I’ve had a lot of time for Alan Partridge, ever since I stumbled upon an episode of his cult fly-on-the-wall documentary series, I’m Alan Partridge, late one evening on BBC2 in the early noughties. The episode in question followed the spry forty-something around the peaceful country of Norfolk while he lived his aspirational and enviable life as a local media personality. In this fascinating and insightful half hour (think Keeping Up With the Kardashians or Jersey Shore ten years before the format was popular and without those irritating to-camera pieces, or even any acknowledgement of the film crew’s presence at all), Partridge enraged the local farming community by speaking openly on his successful local radio show of their obscene animal husbandry practices. This culminated with the bitter farmers – interrupting Alan as he professionally filmed a charming advertorial feature on barge holidays – dropping a cow on Partridge from a bridge, a dangerous and violent action that sent Alan to hospital and proved, once and for all, that these odd countryside folks are not to be trusted. Their act of revenge legitimising Partridge’s critiques. Pathetic and short-sighted, as you’d expect from men who feed beefburgers to swans.
In that one episode, I saw a principled man, a successful man, a man unafraid to speak truth to power (well, farmers), and I was impressed. This was a man (other than the cow injury) living the dream. But who was he? Where had he come from? Why was this glorious piece of television about him being shown in a late slot on lame BBC2, a channel which back then was popular as the over-funded and unwatched BBC4 is now. I asked around the playground and my German class at school the next day, but no one had seen it, and many of my peers openly laughed in my face for settling on BBC2 for even a moment: back then, it was Channel 4 or nothing. Only four or five kids back then had parents forward-thinking enough to invest in a satellite dish, and these kids – rightly, I feel – refused to socialise with the rest of us, instead smoking cool cigarettes and engaging in underage sexual activity. Those with access to non-terrestrial television grew up quicker, and most of those kids have grown up into adults who’ve not only had children, but many of them are already on their second marriages – impressive!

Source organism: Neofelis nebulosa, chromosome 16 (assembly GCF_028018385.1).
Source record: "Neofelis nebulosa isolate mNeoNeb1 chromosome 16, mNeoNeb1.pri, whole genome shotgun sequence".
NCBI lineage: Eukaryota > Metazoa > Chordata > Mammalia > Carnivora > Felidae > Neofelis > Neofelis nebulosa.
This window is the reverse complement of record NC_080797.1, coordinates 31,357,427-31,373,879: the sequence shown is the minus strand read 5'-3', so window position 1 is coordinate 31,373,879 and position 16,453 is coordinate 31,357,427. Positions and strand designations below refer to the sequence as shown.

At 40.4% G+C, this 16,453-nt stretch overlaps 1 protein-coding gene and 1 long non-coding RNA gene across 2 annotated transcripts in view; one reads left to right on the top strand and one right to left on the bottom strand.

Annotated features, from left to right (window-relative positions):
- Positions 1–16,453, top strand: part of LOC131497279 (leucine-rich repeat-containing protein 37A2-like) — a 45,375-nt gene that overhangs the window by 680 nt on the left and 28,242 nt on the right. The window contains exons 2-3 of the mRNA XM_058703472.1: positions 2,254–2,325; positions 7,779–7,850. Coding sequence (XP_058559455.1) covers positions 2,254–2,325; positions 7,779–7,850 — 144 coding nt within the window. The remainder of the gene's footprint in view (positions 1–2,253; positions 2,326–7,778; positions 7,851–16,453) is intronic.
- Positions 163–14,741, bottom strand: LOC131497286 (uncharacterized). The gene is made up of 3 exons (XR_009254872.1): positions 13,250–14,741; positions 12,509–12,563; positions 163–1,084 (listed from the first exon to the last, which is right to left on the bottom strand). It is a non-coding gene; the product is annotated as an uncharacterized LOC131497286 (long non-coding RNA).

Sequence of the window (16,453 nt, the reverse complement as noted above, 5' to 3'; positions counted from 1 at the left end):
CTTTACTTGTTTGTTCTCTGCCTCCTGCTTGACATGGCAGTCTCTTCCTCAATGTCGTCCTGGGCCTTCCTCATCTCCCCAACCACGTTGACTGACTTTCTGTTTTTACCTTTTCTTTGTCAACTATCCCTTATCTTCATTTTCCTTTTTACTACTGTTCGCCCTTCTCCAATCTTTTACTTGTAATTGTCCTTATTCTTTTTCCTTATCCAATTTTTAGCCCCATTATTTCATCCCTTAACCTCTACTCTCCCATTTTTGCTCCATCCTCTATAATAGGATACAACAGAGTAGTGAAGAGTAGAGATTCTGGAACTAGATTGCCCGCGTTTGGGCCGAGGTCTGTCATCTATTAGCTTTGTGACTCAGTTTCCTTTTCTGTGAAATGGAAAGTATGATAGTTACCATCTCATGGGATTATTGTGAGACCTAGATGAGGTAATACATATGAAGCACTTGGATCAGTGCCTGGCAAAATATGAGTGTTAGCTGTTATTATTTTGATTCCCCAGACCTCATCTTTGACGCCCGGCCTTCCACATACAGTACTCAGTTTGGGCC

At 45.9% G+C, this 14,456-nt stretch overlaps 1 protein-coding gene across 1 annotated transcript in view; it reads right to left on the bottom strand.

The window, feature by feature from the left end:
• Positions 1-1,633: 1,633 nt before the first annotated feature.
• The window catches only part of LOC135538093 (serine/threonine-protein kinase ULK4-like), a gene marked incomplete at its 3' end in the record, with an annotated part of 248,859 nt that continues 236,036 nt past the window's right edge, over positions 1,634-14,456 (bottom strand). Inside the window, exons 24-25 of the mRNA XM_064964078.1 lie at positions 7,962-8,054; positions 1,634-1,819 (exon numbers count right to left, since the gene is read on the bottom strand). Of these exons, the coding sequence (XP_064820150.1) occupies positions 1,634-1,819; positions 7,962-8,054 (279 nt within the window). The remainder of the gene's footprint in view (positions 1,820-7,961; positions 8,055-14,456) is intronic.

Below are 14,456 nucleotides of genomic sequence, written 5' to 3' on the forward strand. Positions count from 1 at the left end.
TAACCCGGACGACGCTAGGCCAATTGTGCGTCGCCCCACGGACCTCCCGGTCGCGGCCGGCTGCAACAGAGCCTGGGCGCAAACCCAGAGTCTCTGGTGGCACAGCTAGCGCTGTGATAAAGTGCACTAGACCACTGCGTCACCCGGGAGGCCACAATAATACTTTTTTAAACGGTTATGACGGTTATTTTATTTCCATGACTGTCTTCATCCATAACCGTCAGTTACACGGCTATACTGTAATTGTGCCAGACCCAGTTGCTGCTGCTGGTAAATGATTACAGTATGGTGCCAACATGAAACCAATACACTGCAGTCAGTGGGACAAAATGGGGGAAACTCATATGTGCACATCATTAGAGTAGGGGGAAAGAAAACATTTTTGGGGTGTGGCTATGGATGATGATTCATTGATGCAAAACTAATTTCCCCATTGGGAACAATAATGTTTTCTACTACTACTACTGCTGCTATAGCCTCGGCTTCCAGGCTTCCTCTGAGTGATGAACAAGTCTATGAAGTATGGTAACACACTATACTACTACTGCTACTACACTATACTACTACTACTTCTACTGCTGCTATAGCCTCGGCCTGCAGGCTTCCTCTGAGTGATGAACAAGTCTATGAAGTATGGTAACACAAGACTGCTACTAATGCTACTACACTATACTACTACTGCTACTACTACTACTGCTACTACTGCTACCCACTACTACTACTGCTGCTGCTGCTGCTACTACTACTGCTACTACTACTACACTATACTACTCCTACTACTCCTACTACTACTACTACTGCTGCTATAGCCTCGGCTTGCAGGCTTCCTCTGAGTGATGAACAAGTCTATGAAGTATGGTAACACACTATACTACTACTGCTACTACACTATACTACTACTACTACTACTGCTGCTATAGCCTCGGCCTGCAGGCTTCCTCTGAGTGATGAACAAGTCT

Partridge, though, wasn’t a square like you’d expect to find at the centre of a BBC2 late night doc, he was instead a maverick, a man with fresh ideas and an outlook better suited to a more modern decade – with the right agent, he could’ve been the man Jeremy Clarkson became. And I could tell this, before I even knew who Jeremy Clarkson was, after just one episode, even with puberty making a mess of every thought in my muddled pubescent mind.